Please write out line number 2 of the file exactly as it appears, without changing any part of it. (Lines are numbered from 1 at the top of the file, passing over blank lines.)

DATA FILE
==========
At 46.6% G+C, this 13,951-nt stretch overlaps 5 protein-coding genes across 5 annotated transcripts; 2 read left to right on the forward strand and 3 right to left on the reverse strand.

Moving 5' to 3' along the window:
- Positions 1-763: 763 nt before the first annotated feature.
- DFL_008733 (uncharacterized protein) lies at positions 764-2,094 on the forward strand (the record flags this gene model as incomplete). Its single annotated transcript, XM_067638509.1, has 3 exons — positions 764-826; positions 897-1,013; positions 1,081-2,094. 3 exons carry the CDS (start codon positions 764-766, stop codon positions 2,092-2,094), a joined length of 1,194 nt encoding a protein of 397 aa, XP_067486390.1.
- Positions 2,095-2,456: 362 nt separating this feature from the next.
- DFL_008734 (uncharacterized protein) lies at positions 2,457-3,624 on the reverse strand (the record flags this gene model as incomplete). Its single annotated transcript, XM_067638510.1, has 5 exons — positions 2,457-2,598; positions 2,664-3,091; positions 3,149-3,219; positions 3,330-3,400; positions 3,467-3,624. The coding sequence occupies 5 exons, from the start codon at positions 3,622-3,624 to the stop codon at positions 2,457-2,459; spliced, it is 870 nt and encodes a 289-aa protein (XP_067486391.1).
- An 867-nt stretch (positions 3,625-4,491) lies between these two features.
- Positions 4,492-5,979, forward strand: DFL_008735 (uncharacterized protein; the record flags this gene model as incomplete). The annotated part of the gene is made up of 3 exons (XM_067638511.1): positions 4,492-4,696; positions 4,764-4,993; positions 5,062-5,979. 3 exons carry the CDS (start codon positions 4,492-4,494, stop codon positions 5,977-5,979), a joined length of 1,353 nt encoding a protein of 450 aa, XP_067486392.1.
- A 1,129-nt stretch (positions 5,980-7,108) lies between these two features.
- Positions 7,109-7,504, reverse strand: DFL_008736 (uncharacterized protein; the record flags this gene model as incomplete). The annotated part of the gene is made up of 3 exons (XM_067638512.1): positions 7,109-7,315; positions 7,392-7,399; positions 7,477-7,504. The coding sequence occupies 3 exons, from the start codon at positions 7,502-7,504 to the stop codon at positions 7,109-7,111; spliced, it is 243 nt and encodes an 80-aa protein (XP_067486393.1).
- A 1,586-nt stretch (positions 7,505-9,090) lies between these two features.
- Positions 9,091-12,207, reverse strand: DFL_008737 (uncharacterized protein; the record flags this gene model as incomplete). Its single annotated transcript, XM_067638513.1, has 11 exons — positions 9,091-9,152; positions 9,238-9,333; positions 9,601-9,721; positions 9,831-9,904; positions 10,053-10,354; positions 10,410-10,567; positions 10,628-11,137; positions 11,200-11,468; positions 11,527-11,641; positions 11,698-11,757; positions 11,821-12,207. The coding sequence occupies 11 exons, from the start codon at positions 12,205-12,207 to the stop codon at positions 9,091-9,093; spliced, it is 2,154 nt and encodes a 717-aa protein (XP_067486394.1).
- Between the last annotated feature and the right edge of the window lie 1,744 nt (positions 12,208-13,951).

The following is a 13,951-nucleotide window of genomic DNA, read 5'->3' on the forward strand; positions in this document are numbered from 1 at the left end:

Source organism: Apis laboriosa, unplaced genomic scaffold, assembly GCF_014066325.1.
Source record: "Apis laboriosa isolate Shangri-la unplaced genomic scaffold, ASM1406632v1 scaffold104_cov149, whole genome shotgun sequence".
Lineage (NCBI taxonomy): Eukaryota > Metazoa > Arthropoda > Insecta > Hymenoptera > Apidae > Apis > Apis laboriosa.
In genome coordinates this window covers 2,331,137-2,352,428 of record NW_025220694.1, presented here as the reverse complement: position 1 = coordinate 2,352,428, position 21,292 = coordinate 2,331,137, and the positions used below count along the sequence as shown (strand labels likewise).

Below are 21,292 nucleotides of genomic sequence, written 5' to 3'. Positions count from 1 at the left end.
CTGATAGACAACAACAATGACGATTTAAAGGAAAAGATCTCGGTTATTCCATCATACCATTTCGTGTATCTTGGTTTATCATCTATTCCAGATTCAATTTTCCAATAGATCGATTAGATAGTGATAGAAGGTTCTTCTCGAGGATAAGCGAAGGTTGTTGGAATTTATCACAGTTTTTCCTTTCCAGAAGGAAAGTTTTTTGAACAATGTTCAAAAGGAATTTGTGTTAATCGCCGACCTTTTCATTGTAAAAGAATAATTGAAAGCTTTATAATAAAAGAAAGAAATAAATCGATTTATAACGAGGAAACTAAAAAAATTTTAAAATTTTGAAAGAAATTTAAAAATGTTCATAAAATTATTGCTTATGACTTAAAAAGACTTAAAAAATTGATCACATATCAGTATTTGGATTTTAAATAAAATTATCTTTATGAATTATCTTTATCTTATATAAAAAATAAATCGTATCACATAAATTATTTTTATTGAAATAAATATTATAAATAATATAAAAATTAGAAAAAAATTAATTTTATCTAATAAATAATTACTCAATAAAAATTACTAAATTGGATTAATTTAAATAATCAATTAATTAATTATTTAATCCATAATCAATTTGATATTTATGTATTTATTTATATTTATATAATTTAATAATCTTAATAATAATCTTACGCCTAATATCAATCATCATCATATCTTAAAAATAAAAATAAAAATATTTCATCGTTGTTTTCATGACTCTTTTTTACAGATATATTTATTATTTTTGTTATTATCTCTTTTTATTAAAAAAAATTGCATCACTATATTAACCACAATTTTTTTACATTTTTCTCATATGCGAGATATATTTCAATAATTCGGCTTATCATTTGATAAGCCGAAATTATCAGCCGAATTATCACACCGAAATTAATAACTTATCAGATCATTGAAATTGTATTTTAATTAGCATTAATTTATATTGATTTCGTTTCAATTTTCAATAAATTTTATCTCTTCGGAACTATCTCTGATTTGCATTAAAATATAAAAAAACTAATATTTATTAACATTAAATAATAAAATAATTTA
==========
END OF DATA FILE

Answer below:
Moving 5' to 3' along the window: